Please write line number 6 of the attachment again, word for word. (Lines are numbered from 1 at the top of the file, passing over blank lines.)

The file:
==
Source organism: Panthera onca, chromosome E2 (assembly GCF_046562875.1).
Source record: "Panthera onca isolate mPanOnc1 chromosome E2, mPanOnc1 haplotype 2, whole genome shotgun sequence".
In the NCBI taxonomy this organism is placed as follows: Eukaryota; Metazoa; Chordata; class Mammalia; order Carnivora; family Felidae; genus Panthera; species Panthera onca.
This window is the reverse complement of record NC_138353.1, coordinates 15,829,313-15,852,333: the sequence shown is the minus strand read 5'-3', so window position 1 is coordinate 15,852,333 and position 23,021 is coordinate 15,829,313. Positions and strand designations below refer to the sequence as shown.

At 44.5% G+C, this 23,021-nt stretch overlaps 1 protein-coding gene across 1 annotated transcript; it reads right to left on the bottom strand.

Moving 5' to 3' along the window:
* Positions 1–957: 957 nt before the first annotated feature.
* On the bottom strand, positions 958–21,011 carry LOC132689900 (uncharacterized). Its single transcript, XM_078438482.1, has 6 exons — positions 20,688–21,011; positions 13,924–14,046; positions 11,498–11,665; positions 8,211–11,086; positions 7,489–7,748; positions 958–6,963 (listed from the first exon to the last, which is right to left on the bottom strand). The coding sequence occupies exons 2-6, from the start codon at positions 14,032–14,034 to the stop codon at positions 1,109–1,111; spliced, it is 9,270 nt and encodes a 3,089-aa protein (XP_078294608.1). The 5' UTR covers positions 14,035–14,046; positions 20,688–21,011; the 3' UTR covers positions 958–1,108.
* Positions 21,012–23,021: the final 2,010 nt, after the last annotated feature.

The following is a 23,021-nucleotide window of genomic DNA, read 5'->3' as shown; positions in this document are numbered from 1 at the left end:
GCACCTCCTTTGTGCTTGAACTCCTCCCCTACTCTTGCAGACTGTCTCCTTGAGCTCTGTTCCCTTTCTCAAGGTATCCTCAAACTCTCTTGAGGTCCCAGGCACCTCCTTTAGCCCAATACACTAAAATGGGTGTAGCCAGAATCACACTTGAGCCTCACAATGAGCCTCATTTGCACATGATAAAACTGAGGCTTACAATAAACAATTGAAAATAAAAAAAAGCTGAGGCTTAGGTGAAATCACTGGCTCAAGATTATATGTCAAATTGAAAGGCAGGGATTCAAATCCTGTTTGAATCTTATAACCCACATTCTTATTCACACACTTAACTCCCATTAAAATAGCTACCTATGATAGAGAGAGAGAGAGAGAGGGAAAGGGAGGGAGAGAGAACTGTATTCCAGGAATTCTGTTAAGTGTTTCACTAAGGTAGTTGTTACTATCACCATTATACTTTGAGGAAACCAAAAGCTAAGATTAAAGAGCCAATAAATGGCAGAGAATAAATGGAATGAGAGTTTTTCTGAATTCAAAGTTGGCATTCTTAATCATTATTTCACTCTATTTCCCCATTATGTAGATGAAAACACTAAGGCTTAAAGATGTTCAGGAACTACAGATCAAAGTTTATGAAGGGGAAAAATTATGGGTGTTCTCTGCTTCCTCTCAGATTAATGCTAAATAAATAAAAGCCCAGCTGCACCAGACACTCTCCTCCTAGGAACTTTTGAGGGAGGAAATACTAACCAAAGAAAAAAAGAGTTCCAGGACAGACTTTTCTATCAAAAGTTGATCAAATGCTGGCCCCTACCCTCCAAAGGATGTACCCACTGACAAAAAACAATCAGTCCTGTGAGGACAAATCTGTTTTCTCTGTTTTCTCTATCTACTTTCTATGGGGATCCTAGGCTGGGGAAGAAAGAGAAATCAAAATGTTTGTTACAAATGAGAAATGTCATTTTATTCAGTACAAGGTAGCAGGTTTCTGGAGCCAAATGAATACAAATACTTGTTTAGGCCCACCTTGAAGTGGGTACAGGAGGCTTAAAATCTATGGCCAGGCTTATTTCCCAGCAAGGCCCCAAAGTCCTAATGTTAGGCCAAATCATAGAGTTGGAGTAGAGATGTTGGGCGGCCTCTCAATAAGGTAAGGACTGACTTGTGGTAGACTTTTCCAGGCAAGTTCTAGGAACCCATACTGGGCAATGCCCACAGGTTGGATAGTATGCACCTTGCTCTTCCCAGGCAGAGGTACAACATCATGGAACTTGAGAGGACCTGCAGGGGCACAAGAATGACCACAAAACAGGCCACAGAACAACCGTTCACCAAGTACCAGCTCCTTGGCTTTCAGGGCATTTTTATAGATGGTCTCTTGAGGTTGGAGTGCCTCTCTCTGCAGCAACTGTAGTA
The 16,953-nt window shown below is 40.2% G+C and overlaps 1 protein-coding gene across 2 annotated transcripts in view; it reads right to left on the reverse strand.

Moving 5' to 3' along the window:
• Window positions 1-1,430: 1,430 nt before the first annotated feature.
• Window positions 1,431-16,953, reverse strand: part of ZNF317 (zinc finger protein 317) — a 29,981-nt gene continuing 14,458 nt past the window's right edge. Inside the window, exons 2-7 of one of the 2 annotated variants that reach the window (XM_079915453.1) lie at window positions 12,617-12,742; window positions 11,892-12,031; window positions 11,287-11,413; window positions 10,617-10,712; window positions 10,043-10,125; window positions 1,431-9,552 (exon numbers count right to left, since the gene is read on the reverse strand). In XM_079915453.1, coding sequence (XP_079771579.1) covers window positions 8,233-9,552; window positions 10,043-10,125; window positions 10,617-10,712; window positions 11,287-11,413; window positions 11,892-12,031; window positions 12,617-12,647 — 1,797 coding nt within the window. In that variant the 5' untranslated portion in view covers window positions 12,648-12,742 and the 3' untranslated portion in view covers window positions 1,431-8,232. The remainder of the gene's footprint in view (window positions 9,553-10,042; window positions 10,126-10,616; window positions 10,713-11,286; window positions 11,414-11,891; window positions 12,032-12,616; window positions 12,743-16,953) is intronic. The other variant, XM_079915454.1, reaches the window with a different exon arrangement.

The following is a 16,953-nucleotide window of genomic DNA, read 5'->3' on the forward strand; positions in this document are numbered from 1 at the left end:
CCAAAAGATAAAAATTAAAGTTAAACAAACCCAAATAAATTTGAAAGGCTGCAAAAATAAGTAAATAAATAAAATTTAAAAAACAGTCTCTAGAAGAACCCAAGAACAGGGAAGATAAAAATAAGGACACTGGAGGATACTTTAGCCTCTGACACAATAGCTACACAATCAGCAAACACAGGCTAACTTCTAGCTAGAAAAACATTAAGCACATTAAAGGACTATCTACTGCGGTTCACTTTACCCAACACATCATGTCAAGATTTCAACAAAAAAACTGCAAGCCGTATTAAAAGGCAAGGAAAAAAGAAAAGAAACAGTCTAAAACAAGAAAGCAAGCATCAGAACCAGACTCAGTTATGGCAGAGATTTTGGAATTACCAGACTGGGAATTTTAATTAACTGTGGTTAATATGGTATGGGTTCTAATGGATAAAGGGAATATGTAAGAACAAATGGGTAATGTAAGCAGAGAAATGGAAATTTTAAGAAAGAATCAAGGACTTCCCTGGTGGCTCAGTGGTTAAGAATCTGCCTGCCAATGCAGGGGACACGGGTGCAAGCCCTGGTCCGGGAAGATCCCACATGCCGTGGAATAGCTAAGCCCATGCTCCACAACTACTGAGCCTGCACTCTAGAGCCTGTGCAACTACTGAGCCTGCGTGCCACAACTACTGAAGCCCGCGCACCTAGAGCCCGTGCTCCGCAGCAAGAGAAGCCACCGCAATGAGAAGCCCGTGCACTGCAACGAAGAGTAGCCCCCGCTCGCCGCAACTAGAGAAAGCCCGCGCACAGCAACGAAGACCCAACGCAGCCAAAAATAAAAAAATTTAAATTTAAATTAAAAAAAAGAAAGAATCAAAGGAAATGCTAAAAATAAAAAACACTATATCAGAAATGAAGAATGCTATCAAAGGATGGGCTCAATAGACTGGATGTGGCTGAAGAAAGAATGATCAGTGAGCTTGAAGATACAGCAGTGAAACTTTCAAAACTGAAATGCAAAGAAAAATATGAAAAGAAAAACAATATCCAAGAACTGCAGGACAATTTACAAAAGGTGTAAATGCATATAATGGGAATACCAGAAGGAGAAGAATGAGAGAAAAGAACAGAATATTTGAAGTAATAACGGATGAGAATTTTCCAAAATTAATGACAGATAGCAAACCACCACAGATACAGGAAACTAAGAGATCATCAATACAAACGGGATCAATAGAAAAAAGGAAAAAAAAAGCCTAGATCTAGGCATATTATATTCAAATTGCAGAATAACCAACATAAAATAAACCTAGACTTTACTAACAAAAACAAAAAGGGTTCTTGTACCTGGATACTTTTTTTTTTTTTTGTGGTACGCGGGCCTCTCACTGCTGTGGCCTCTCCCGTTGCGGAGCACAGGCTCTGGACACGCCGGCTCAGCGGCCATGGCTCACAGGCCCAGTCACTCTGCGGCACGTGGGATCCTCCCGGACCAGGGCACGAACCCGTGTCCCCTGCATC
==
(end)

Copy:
Moving 5' to 3' along the window: